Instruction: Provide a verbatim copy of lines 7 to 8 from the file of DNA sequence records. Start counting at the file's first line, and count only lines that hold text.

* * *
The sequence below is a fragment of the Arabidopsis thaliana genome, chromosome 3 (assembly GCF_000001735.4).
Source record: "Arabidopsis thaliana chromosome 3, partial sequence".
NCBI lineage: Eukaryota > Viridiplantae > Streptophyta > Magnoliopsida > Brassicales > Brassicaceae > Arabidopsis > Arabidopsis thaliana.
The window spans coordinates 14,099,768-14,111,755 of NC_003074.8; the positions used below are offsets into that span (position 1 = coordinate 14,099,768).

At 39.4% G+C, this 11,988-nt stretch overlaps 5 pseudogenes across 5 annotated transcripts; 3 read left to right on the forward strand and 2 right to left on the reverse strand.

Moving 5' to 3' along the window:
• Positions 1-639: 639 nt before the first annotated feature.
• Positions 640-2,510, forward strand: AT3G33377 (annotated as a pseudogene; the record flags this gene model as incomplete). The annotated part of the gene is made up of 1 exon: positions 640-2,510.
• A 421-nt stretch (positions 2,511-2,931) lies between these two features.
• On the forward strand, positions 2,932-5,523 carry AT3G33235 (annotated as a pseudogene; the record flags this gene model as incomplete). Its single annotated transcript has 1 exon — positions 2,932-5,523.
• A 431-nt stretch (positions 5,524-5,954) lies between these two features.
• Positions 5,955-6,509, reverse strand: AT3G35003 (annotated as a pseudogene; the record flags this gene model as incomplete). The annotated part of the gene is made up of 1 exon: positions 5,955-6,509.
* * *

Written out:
• Positions 1-639: 639 nt before the first annotated feature.
• Positions 640-2,510, forward strand: AT3G33377 (annotated as a pseudogene; the record flags this gene model as incomplete). The annotated part of the gene is made up of 1 exon: positions 640-2,510.